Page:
Mathematical Orientation of Contract Types

Procurement Management Knowledge Area of PMBOK® Guide defines 3 different Contract Types. I have already written two articles to explain these Contract Types.

I have written this article to provide a completely different perspective to the Contract Types. This article discusses mathematics and formulas behind different Contract Types. The article also defines some of the basic terms used in Procurement Management.

Basics Definitions

Let us first discuss some basic definitions of Procurement Management.

Price

The total amount of money that is paid or promised to be paid by the Buyer to the Seller.

Cost

Deemed, Estimated or Actual Expenditure incurred by the Performing Organization (usually spoken in the context of the Seller).

Fee

Profit, reward or compensation earned or deemed to be earned by the Seller.

Rate

The amount of money per Unit that is paid or promised to be paid by the Buyer to the Seller.

You can also refer to Max Wideman Glossary to read some other definitions of these terms.

Formulas Behind Different Contract Types

Let us discus the mathematical Equations of different Contract Types (as defined in PMBOK Guide®) using the above definitions.

Fixed Price Contracts

Price = Cost + Fee

Salient Features

• The Buyer and the Seller agree upon a Price at the time of signing the Contract.
• The buyer knows only about the Price at the time of signing the Contract.
• The Seller estimates Cost and Fee and proposes a Price to the Buyer before signing the Contract. The Buyer, usually, does not have any knowledge about Cost and Fee.
• The Sellers have more Cost Risk than the Buyers in this type of Contract.

You can also refer to 6 Main Formulas of a FPIF Contract and Point of Total Assumption for other FP formulas.

Cost Plus Contracts

Price = Cost + Fee

Salient Features

• Neither Price nor Cost is agreed between the Buyer and the Seller at the time of signing the Contract.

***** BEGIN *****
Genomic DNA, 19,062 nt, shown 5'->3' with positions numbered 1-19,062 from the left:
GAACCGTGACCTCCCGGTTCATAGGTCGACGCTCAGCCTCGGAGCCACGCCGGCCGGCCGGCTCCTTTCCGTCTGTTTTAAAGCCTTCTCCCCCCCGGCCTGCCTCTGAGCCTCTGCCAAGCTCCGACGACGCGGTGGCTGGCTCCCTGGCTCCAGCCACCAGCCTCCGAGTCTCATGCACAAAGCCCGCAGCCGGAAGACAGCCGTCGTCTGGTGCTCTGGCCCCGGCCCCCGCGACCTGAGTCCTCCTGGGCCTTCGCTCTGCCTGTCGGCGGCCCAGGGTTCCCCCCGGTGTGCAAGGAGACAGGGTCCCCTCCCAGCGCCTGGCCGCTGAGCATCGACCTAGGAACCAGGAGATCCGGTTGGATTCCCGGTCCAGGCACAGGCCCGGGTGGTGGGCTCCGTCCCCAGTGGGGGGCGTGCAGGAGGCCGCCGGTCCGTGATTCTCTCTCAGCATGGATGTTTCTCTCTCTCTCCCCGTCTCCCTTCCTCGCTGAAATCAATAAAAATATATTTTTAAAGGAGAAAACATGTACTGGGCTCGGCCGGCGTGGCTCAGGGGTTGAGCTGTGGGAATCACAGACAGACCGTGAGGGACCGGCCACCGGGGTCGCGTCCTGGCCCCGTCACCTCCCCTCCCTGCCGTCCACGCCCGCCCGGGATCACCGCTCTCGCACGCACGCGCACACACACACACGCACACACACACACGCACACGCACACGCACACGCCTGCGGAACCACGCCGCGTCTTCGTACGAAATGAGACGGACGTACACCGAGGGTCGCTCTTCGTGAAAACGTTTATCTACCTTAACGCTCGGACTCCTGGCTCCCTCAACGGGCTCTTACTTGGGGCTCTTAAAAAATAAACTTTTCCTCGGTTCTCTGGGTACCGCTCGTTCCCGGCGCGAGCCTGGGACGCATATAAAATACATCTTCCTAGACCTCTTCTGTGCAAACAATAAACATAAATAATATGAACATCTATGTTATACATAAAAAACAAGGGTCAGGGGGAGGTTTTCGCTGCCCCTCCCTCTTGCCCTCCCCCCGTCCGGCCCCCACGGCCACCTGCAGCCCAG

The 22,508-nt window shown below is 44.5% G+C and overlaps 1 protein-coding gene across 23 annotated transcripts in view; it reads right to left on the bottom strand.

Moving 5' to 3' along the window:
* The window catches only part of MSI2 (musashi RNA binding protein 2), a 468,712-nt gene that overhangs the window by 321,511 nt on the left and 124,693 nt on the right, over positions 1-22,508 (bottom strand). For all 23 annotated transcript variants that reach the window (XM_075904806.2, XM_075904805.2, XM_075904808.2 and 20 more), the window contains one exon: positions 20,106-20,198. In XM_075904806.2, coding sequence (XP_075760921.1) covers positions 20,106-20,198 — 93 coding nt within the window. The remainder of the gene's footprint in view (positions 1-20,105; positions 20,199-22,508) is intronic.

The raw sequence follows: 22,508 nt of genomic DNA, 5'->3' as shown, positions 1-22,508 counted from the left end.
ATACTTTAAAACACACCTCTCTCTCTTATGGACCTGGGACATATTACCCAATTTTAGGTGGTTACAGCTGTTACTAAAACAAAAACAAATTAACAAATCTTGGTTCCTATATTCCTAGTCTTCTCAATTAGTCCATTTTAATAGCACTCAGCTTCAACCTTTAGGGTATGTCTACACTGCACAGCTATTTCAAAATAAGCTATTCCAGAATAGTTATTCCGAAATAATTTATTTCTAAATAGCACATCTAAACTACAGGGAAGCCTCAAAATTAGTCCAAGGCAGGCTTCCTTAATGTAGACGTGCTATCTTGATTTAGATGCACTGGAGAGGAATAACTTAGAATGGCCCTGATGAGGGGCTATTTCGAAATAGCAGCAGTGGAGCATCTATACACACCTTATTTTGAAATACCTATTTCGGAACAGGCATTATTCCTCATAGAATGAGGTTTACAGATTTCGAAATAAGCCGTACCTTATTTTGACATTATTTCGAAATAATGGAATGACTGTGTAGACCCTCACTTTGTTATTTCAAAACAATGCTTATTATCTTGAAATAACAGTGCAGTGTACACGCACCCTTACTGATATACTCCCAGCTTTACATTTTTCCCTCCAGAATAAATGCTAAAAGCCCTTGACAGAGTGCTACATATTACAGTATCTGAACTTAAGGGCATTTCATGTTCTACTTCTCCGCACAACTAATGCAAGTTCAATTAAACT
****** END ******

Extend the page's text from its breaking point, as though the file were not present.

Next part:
• Neither the Buyer nor the Seller have any knowledge about the Price or Cost at the time of signing the Contract although there could be some estimates.
• The Buyer and the Seller usually agree upon the Fee or a criteria for determining the Fee at the time of signing the Contract.
• The Cost is determined on the basis of Actual Expenditure by the Seller.
• The Buyers have more Cost Risk than the Sellers in this type of Contract.

Time & Material Contracts

Price = Rate * Quantity

Rate = Cost per unit + Fee per unit

Salient Features

• The Buyer and the Seller agree upon a Rate at the time of signing the Contract.
• Neither the Buyer nor the Seller have any knowledge about the Quantity at the time of signing the Contract.
• The Seller estimates Cost per unit and Fee per unit and proposes a Rate to the Buyer before signing the Contract. The Buyer, usually, does not have any knowledge about Cost per unit and Fee per unit.
• The Buyers and Sellers share Cost Risk in this type of Contract.

Over To You

I have not seen any book or guide that explains or even lists these formulas. I believe these are more of generic equations rather than formulas but it helps to express something mathematically. What is your opinion about them? Were you able to understand them? Do you think a mathematical expression is helpful for understanding. Please leave a comment.

Related Articles

Formal Explanation Of Different Contract Types For PMP Exam

Explanation of Different Contract Types Using Examples

PMP Exam Formulas

I have also compiled a PMP Formulas Cheat Sheet. It contains 45 formulas and 57 abbrviations. It will help you in your exam prep. It is the best and most comprehensive cheat sheet based on the PMBOK Guide 6th edition. You can download it free of cost for your studies.

If you are looking beyond a cheat sheet, then I would suggest you to buy detailed PMP Exam Formula Study Guide by Cornelius Fichtner. It contains detailed explanations of all the formulas along with examples and 105 practice questions.

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1. Anmar says:

dear sir

I have a simple question please

does the PMP process applied after or before signing the contract with the client?
or maybe it is applied before and after?

BR
AAA

1. Praveen Malik says:

Hi Anmar, I believe you are talking about the PMBOK processes (47 processes in the PMBOK guide). These processes are part of a project. These processes are applied only after the client awards the contract to the performing organization. The project starts with Develop Project Charter and finishes with Close Project or Phase.

The Procurement KA processes are for the part of project work that is outsourced to a vendor(s). Hope it helps.